distance = pairwise.euclidean_distances([(cX, cY)], Y=[extreme_left, extreme_right, extreme_top, extreme_bottom])[0]
    maximum_distance = distance[distance.argmax()]

    # calculate the radius of the circle with 80% of the max euclidean distance obtained
    radius = int(0.8 * maximum_distance)

    # find the circumference of the circle
    circumference = (2 * np.pi * radius)

    # take out the circular region of interest which has 
    # the palm and the fingers
    circular_roi = np.zeros(thresholded.shape[:2], dtype="uint8")
	
    # draw the circular ROI
    cv2.circle(circular_roi, (cX, cY), radius, 255, 1)

    # take bit-wise AND between thresholded hand using the circular ROI as the mask
    # which gives the cuts obtained using mask on the thresholded hand image
    circular_roi = cv2.bitwise_and(thresholded, thresholded, mask=circular_roi)

    # compute the contours in the circular ROI
    (_, cnts, _) = cv2.findContours(circular_roi.copy(), cv2.RETR_EXTERNAL, cv2.CHAIN_APPROX_NONE)

    # initalize the finger count
    count = 0

    # loop through the contours found
    for c in cnts:
        # compute the bounding box of the contour
        (x, y, w, h) = cv2.boundingRect(c)

        # increment the count of fingers only if -
        # 1. The contour region is not the wrist (bottom area)
        # 2. The number of points along the contour does not exceed
        #     25% of the circumference of the circular ROI
        if ((cY + (cY * 0.25)) > (y + h)) and ((circumference * 0.25) > c.shape[0]):
            count += 1

    return count

Each of the intermediate step requires some understanding of image processing fundamentals such as Contours, Bitwise-AND, Euclidean Distance and Convex Hull.

Contours

The outline or the boundary of the object of interest. This contour could easily be found using OpenCV’s cv2.findContours() function. Be careful while unpacking the return value of this function, as we need three variables to unpack this tuple in OpenCV 3.1.0 - Contours.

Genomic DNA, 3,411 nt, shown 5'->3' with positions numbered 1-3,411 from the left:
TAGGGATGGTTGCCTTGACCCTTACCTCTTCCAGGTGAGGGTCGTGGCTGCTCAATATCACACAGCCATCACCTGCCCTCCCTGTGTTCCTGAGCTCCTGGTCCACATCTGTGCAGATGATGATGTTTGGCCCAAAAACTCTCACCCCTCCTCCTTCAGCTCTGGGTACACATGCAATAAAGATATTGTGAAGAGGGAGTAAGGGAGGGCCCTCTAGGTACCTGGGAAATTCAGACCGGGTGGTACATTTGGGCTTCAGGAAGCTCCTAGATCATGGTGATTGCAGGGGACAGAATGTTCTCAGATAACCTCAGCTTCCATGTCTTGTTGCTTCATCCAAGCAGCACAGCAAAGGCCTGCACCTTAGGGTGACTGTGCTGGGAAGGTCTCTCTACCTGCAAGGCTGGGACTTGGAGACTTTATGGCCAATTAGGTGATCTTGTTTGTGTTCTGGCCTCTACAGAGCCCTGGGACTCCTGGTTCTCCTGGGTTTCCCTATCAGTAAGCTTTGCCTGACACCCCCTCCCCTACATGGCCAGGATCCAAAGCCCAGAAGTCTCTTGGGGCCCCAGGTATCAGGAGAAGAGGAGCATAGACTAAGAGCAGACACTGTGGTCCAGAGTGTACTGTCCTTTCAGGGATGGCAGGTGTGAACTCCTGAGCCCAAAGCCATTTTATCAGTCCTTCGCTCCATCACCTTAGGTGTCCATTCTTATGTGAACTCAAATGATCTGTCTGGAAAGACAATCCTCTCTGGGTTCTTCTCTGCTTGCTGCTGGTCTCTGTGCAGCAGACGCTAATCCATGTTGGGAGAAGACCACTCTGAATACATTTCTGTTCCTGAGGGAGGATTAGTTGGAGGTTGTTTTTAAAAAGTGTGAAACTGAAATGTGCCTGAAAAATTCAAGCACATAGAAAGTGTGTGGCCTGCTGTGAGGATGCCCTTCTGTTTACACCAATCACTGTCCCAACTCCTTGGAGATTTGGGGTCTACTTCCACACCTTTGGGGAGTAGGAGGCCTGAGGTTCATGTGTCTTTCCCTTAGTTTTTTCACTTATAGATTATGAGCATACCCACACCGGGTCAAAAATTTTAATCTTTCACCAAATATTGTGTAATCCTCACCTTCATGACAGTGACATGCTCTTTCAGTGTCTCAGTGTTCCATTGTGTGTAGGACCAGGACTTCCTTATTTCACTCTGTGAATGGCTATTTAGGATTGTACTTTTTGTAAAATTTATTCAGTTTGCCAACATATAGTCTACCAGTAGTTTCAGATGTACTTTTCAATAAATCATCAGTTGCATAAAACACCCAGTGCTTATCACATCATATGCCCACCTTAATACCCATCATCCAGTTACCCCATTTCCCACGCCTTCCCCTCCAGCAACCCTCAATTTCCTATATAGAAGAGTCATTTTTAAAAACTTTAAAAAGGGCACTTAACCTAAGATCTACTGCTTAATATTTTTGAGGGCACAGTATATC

Bitwise-AND

Performs bit-wise logical AND between two objects. You could visually think of this as using a mask and extracting the regions in an image that lie under this mask alone. OpenCV provides cv2.bitwise_and() function to perform this operation - Bitwise AND.

Euclidean Distance

This is the distance between two points given by the equation shown here. Scikit-learn provides a function called pairwise.euclidean_distances() to calculate the Euclidean distance from one point to multiple points in a single line of code - Pairwise Euclidean Distance. After that, we take the maximum of all these distances using NumPy’s argmax() function.

Convex Hull

You can think of convex hull as a dynamic, stretchable envelope that wraps around the object of interest. To read more about it, visit this link.

Results

You can download the entire code to perfom Hand Gesture Recognition here. Clone this repository using

Commandshell

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git clone https://github.com/Gogul09/gesture-recognition.git

in a Terminal/Command prompt. Then, get into the folder and type

Commandshell

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python recognize.py

Note: Do not shake your webcam during the calibration period of 30 frames. If shaken during the first 30 frames, the entire algorithm will not perform as we expect.

After that, you can use bring in your hand into the bounding box, show gestures and the count of fingers will be displayed accordingly. I have included a demo of the entire pipeline below.

Figure 2. Hand-Gesture Recognition | Counting the fingers | Demo

Summary

In this tutorial, we have learnt about recognizing hand gestures using Python and OpenCV. We have explored Background Subtraction, Thresholding, Segmentation, Contour Extraction, Convex Hull and Bitwise-AND operation on real-time video sequence. We have followed the methodology proposed by Malima et al. to quickly recognize hand gestures.

You could extend this idea by using the count of fingers to instruct a robot to perform some task like picking up an object, go forward, move backward etc. using Arduino or Raspberry Pi platforms. I have also made a simple demo for you by using the count of fingers to control a servo motor’s rotation here.

In case if you found something useful to add to this article or you found a bug in the code or would like to improve some points mentioned, feel free to write it down in the comments. Hope you found something useful here.